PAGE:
Reason Foundation’s Drug Policy Newsletter, April 2018
© Roxana Gonzalez |

Drug Policy Newsletter

Reason Foundation’s Drug Policy Newsletter, April 2018

Highlight: In response to critical feedback from businesses and consumers alike, California’s Department of Public Health recently proposed emergency regulations to allow certain cannabis manufacturers to share licensed premises.  In addition to the practical supply benefits in the marketplace, the change also symbolically represents a welcome reduction in the compliance burdens facing licensees in the state.

News and Opinion

More isn’t always better when it comes to illicit drug enforcement. Teri Moore shows how law enforcement can easily become too focused on quantity of drugs seized instead of staying focused on reducing harm to citizens.

Economist Steven Horwitz shows that eliminating opioids prescriptions is a one-sided response to the issue that ignores how opioids, when used responsibly, can be pivotal to improving quality of life for patients with debilitating pain

Portland cannabis tax raises $350,000 for workforce training earmarked specifically for individuals disproportionately affected by cannabis prohibition.

Five years after Uruguay being the first country to legalize cannabis, a Brookings report examines its policy implementation. Importantly, the report recommends increased market competition in the areas of distribution and supply – a reminder to policymakers that legalization as social policy does not always equate to a successfully functioning market.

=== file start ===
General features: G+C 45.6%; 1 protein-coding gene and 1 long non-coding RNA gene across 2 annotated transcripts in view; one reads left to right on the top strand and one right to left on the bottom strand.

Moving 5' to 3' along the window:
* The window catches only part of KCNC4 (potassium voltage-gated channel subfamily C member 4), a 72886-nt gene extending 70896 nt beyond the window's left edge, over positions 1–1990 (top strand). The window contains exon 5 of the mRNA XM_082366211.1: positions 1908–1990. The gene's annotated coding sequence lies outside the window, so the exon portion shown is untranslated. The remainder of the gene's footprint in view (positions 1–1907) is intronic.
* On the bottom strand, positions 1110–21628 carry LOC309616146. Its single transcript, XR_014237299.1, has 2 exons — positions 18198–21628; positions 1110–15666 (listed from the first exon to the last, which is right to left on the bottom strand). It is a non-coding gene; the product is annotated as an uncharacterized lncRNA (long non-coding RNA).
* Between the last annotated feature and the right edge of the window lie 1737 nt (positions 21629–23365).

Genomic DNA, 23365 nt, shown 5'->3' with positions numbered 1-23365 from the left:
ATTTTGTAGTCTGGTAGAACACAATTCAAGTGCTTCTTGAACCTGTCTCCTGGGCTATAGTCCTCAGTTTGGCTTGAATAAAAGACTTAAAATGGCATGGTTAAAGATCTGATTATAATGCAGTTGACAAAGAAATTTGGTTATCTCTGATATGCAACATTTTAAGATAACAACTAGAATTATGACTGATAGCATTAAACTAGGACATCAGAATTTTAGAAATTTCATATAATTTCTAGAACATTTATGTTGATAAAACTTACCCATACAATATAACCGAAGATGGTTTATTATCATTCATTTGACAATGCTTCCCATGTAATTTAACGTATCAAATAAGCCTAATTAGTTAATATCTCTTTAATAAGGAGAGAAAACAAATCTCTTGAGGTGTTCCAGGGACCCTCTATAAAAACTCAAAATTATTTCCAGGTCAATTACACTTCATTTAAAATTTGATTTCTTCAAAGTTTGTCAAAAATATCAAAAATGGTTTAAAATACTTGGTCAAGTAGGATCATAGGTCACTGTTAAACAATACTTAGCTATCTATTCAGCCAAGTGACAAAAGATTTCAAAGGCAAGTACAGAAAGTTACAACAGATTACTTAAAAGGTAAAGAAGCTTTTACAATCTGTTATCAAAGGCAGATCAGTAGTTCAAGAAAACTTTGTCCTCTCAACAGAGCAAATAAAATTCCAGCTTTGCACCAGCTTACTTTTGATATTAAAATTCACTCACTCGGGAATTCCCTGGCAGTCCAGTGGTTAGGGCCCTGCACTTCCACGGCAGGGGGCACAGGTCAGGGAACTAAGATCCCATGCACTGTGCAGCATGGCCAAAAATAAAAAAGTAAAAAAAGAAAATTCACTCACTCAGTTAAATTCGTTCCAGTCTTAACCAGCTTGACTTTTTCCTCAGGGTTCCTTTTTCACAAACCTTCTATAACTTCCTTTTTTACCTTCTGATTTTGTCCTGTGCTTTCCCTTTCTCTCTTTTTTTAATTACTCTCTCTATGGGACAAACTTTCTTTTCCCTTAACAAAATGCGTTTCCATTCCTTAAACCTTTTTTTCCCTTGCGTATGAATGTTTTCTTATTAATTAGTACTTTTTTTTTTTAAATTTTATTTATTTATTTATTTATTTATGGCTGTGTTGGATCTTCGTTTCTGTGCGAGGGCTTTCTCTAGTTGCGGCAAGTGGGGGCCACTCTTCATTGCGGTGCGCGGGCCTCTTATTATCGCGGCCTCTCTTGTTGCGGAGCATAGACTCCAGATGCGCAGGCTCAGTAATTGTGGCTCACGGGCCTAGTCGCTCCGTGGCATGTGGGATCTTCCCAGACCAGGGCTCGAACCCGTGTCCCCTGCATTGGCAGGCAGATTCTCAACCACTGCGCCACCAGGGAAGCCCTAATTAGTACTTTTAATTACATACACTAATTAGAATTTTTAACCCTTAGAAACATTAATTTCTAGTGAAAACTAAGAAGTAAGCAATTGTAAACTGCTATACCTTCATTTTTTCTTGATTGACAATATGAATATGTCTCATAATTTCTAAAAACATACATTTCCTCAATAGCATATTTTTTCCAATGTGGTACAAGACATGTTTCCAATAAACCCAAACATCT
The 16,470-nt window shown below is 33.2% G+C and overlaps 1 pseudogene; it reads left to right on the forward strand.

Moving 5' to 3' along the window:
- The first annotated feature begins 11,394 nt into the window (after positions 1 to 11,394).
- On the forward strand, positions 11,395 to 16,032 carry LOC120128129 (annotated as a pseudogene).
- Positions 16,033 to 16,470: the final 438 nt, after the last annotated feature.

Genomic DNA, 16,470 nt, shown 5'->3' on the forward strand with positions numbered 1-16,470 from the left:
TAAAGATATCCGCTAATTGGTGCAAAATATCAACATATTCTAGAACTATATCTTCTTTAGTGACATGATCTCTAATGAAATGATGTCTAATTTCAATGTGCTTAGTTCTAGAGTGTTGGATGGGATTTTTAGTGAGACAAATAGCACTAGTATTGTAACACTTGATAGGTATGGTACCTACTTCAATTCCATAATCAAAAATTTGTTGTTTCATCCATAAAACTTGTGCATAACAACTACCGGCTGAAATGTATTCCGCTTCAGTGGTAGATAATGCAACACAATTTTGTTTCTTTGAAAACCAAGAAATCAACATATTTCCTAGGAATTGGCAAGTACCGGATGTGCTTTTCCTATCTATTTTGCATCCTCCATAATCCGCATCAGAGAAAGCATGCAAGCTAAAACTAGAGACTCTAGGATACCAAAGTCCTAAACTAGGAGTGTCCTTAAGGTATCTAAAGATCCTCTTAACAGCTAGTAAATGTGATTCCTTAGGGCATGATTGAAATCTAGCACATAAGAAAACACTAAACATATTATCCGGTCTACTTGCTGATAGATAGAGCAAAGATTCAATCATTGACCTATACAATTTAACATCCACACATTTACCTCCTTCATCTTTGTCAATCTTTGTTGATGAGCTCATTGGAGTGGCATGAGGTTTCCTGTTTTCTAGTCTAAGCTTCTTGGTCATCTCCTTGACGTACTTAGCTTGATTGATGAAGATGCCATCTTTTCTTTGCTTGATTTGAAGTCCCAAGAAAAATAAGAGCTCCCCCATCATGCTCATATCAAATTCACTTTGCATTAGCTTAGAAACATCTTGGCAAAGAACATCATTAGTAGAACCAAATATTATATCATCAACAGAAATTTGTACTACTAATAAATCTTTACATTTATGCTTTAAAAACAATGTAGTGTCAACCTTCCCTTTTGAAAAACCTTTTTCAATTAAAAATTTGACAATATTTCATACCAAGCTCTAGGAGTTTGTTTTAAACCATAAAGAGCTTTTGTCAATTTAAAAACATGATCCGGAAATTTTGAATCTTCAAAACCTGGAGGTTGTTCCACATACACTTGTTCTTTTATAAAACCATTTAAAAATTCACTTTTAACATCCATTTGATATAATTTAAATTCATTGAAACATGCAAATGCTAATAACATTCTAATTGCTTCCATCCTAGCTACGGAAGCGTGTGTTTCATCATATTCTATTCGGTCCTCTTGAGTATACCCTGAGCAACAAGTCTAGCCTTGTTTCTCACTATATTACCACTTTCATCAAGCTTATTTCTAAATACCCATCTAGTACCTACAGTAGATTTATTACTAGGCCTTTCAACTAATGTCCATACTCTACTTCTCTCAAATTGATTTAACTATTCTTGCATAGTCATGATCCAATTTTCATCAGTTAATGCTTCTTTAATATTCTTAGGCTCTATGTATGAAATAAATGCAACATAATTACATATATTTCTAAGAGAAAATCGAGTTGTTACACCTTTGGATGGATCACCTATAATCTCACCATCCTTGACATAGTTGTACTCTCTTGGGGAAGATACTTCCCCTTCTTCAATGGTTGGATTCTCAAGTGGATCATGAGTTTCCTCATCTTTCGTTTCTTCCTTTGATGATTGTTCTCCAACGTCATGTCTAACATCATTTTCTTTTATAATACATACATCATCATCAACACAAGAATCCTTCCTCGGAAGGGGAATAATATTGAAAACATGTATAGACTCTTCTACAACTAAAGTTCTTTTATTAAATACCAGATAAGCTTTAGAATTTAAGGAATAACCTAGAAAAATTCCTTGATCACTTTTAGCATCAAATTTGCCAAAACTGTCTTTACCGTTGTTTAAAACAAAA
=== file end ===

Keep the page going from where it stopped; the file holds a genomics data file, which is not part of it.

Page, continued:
Legislation, Regulation, and Markets

How high is too high to drive? Without a scientifically reliable metric like blood alcohol content, Drug Recognition Experts could be the best option for the moment.  

California could be grabbing an early lead in “pot tourism” by permitting on-site consumption in some cities, particularly because they are some of the first to allow smoking.

As legalization sets in, some states are starting to expunge past marijuana charges from individuals’ criminal records in an effort to redress damages from the prohibition era.

After banning delivery by retail cannabis businesses, the Colorado legislature is considering a bill to create a limited “pilot program” exemption to allow retail delivery in select cities.  

Supply of legal marijuana in California may be bottlenecking due to slow approval and licensing of testing facilities.

An interactive Orange County Register feature lists the local cannabis laws for every one of California’s 482 cities and 58 counties.


Can technology help fix the opioid problem? Evidence-based telemedicine, such as mobile apps available 24/7 for recovering addicts, could be used to help treat less severe, but more common addictions.   

A new study finds that state-level medical marijuana legalization is associated with a decrease in opioid prescriptions.  

Should Kratom really be categorized as a schedule 1 drug? Perhaps not, and it may even help with opioid addiction if legal barriers to innovation are brought down.

James Craven shows that the relationship between marijuana use and anxiety isn’t as simple as it first appears.

Teri Moore argues that legalizing marijuana may accomplish many goals of the war on drugs, including safer drug use and reduced overdose mortality.